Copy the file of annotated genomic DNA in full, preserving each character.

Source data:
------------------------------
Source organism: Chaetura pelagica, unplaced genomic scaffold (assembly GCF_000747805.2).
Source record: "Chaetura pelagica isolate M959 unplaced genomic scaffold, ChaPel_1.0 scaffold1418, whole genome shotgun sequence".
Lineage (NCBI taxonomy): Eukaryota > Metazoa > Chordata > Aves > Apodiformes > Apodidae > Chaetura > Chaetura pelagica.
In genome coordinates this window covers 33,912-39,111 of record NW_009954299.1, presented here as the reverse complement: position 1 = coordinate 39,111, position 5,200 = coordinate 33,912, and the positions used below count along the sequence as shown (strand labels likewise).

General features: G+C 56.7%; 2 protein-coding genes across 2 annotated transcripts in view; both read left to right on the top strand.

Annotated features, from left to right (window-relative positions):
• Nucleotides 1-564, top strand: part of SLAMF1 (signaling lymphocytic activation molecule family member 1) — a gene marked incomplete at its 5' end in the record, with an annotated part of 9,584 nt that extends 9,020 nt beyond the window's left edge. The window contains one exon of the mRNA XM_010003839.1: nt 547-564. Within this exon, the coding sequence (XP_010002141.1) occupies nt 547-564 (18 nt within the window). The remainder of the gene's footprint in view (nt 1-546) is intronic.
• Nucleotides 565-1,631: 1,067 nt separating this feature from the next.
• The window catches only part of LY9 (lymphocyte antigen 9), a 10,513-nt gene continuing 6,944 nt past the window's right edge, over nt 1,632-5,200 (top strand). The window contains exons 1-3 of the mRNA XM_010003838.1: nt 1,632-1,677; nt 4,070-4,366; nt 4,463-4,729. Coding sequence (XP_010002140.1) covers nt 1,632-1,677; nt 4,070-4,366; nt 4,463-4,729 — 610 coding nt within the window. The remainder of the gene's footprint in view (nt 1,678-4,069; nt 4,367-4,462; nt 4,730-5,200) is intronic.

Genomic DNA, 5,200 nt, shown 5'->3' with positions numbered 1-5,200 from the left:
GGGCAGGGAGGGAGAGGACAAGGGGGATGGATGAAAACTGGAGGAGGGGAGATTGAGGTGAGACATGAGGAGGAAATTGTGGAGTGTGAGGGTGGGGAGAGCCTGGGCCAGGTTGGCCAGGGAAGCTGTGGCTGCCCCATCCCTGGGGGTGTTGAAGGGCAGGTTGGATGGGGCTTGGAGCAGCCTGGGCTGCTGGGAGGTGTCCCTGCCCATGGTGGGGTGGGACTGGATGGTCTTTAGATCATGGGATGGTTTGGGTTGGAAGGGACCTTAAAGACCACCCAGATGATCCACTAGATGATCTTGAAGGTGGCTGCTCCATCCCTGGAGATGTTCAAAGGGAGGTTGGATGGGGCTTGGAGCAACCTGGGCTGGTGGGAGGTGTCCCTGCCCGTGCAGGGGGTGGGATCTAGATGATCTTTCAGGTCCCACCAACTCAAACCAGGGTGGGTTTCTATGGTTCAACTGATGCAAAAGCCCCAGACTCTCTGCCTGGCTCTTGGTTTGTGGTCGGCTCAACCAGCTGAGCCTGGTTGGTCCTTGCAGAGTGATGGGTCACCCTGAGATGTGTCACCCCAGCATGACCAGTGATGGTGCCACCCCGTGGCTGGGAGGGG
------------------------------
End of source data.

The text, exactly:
Source organism: Chaetura pelagica, unplaced genomic scaffold (assembly GCF_000747805.2).
Source record: "Chaetura pelagica isolate M959 unplaced genomic scaffold, ChaPel_1.0 scaffold1418, whole genome shotgun sequence".
Lineage (NCBI taxonomy): Eukaryota > Metazoa > Chordata > Aves > Apodiformes > Apodidae > Chaetura > Chaetura pelagica.
In genome coordinates this window covers 33,912-39,111 of record NW_009954299.1, presented here as the reverse complement: position 1 = coordinate 39,111, position 5,200 = coordinate 33,912, and the positions used below count along the sequence as shown (strand labels likewise).

General features: G+C 56.7%; 2 protein-coding genes across 2 annotated transcripts in view; both read left to right on the top strand.

Annotated features, from left to right (window-relative positions):
• Nucleotides 1-564, top strand: part of SLAMF1 (signaling lymphocytic activation molecule family member 1) — a gene marked incomplete at its 5' end in the record, with an annotated part of 9,584 nt that extends 9,020 nt beyond the window's left edge. The window contains one exon of the mRNA XM_010003839.1: nt 547-564. Within this exon, the coding sequence (XP_010002141.1) occupies nt 547-564 (18 nt within the window). The remainder of the gene's footprint in view (nt 1-546) is intronic.
• Nucleotides 565-1,631: 1,067 nt separating this feature from the next.
• The window catches only part of LY9 (lymphocyte antigen 9), a 10,513-nt gene continuing 6,944 nt past the window's right edge, over nt 1,632-5,200 (top strand). The window contains exons 1-3 of the mRNA XM_010003838.1: nt 1,632-1,677; nt 4,070-4,366; nt 4,463-4,729. Coding sequence (XP_010002140.1) covers nt 1,632-1,677; nt 4,070-4,366; nt 4,463-4,729 — 610 coding nt within the window. The remainder of the gene's footprint in view (nt 1,678-4,069; nt 4,367-4,462; nt 4,730-5,200) is intronic.

Genomic DNA, 5,200 nt, shown 5'->3' with positions numbered 1-5,200 from the left:
GGGCAGGGAGGGAGAGGACAAGGGGGATGGATGAAAACTGGAGGAGGGGAGATTGAGGTGAGACATGAGGAGGAAATTGTGGAGTGTGAGGGTGGGGAGAGCCTGGGCCAGGTTGGCCAGGGAAGCTGTGGCTGCCCCATCCCTGGGGGTGTTGAAGGGCAGGTTGGATGGGGCTTGGAGCAGCCTGGGCTGCTGGGAGGTGTCCCTGCCCATGGTGGGGTGGGACTGGATGGTCTTTAGATCATGGGATGGTTTGGGTTGGAAGGGACCTTAAAGACCACCCAGATGATCCACTAGATGATCTTGAAGGTGGCTGCTCCATCCCTGGAGATGTTCAAAGGGAGGTTGGATGGGGCTTGGAGCAACCTGGGCTGGTGGGAGGTGTCCCTGCCCGTGCAGGGGGTGGGATCTAGATGATCTTTCAGGTCCCACCAACTCAAACCAGGGTGGGTTTCTATGGTTCAACTGATGCAAAAGCCCCAGACTCTCTGCCTGGCTCTTGGTTTGTGGTCGGCTCAACCAGCTGAGCCTGGTTGGTCCTTGCAGAGTGATGGGTCACCCTGAGATGTGTCACCCCAGCATGACCAGTGATGGTGCCACCCCGTGGCTGGGAGGGG